The dip is right up there with the bench press in terms of overall impact of the pushing muscles of the upper body. Bodybuilders from the 1940s, all the way through to Arnold Schwarzenegger, relied on dips for complete pectoral development. When leaning the torso forward, the chest is maximally recruited, as the angle is very similar to a decline barbell press. If you maintain a more upright torso position, the triceps are forced to take more of the workload. Weighted dips are one of the most effective mass builders you will ever do for the chest and triceps.

Tips: Some find dip machines to be better options, particularly when it comes to attempting to isolate the triceps. But if you can do them, nothing beats parallel bar dips. Experiment with keeping your elbows closer to the body or flaring them out, to find the optimal form for you. If you have the shoulder flexibility, lower all the way down until your shoulders are just above the level of the bars to really nail the pecs. If you want to hit more triceps, lower only until the bones of your upper arm are parallel to the floor. To lock out the elbows or not is also a matter of how much triceps involvement you want. A full lockout will fully contract the tri’s. Another option with dips is “bench dips” between two benches, piling weight on your lap. And finally, not all gyms have dip/chin belts to add weight. If yours doesn’t, you can find them online for 20 or 30 bucks.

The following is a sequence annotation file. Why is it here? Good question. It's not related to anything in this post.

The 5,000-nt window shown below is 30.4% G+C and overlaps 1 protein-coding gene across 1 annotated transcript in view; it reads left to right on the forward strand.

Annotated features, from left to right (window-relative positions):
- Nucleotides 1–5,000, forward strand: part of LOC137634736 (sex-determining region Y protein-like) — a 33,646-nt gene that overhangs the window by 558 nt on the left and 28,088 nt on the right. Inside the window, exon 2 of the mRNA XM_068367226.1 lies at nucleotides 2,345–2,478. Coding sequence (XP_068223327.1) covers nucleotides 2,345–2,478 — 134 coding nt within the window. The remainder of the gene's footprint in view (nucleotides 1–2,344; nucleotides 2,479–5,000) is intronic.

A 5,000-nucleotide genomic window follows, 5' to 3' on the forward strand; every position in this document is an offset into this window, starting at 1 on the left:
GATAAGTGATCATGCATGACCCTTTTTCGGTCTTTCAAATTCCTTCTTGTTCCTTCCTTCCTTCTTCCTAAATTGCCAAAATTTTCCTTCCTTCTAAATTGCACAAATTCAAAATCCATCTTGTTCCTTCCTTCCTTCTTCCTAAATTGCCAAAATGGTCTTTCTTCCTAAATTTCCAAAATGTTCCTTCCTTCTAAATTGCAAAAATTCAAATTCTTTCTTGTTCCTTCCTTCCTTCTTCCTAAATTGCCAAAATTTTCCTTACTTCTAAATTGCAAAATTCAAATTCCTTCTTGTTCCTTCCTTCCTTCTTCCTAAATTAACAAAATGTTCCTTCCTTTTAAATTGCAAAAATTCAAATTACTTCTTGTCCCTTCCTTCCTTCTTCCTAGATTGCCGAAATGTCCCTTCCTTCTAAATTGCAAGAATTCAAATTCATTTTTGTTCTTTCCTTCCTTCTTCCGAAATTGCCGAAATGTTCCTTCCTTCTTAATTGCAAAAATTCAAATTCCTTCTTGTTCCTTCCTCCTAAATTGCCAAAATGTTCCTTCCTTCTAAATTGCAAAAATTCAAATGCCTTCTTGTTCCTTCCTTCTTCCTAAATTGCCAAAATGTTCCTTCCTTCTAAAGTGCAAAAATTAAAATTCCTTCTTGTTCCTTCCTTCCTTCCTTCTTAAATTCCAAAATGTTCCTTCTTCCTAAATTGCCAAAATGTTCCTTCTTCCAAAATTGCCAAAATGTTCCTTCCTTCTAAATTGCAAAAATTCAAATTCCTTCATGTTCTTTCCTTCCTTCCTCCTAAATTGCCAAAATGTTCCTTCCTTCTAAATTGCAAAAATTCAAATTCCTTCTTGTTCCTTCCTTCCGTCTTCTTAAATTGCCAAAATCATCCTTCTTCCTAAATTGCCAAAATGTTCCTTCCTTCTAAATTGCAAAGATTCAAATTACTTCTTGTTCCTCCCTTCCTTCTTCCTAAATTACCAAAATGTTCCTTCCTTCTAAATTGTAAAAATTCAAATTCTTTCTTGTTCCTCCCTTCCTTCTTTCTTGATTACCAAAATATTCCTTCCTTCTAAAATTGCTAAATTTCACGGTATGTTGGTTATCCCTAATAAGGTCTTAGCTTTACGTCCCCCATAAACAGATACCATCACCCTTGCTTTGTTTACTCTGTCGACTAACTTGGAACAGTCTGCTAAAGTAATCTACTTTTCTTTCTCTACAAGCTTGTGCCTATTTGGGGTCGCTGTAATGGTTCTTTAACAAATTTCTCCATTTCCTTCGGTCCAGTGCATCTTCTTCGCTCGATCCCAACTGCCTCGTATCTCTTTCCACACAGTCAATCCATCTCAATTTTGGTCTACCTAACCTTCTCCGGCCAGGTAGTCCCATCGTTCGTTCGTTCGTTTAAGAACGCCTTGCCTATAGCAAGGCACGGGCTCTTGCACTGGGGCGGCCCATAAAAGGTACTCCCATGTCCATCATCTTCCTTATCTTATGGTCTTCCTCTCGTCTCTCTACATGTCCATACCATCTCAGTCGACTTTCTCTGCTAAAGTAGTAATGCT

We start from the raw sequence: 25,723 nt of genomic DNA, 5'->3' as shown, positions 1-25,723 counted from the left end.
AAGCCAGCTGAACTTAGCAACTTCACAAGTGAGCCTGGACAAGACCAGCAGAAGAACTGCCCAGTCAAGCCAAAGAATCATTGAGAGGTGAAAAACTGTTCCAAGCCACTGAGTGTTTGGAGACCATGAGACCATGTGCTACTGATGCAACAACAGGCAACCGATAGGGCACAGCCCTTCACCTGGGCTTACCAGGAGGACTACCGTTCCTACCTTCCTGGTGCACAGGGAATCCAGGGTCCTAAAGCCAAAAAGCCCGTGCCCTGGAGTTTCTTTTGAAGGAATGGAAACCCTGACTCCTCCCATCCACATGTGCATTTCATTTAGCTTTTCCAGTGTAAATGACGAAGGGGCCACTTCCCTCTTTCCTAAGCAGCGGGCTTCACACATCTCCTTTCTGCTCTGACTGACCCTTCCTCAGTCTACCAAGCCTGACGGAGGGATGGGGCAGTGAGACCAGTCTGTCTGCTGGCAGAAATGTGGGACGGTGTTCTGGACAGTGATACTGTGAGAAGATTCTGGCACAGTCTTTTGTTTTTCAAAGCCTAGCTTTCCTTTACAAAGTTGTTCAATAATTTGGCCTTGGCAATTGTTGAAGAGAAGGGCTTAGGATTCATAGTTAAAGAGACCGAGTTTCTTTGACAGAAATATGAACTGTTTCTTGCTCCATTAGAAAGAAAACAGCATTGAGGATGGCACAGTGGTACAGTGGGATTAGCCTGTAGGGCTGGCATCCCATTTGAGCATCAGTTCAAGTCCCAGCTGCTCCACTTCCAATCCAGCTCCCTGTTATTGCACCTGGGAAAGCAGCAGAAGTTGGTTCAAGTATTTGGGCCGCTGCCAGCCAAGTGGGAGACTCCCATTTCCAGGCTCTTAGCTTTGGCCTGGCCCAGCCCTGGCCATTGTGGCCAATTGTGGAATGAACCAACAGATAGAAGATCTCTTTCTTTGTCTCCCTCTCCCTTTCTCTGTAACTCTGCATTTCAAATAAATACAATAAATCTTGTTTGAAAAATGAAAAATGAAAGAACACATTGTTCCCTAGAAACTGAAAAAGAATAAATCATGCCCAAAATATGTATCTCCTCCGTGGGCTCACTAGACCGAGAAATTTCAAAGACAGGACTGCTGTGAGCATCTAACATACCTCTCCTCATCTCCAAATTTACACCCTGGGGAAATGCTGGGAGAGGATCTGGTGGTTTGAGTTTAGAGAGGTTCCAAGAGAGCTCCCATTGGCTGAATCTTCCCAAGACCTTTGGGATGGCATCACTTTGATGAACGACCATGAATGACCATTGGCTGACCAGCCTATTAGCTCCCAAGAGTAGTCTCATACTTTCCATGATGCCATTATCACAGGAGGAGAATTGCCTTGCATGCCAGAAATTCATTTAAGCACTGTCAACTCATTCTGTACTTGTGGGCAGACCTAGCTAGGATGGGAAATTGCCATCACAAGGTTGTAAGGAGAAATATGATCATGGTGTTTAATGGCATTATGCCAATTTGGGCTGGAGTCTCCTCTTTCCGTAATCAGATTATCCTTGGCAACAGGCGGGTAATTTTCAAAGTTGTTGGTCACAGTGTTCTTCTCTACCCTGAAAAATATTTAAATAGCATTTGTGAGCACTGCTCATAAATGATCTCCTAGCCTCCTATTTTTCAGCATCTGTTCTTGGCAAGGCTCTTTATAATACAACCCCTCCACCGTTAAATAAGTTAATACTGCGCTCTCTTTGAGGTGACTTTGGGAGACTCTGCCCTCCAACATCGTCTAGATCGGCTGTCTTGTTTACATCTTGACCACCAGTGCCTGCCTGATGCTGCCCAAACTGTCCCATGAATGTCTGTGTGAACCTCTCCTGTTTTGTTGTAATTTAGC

Barbell Rows

If you want a thick back, you must do barbell rows. Nothing beats barbell rows for raw horizontal pulling power, and they are unparalleled for developing back thickness.

Tips: These are often called “bent” or “bent-over rows,” though the angle of torso bend varies. Some trainers do theirs with a full 45-degree bend, with torsos parallel to the ground. Others might stand a bit more upright at around 70 degrees, feeling it’s a better way to engage the lats. Going any higher than that starts turning a row into something close to a shrug, as the range of motion is truncated. A forceful pull of the bar into the abdomen should coincide with a contraction of the lats, then followed by a controlled negative in which you can feel the lats stretch. Whether you pause each rep for more emphasis on the lats, or keep the bar moving in more of a piston style, is a matter of personal preference. As with deadlifts and chins, use straps if you need them.


Military Press

The military press was considered so basic and vital to overall development that in the early decades of powerlifting, it was a competition lift along with the bench press, squat and deadlift. The only reason it was dropped was because there were arguments over how much backward lean was permissible in the standing press. Regardless, the standing and seated versions of the barbell press to the front, aka the military press, are fantastic for building overall shoulder size and strength. Though dumbbells also have their merits and do allow the shoulders to rotate back a bit more, they become cumbersome to get up into position once you reach a certain level of strength.

Tips: Standing military presses are the toughest way to do these, but they are more effective too. They also make the excessive back arch and backward lean that often occurs with the seated press impossible. You may only be able to put up 135 standing as opposed to 225 seated. That’s how much harder they are! But again, it’s worth the extra effort. Use a belt for these, and a spotter is as necessary on seated military presses as they are for the barbell bench press. Lower the bar to the bottom of your nose, or your chin at the lowest. There is no need to lower the bar all way down to touch your clavicles, as this overstretches the shoulder joint.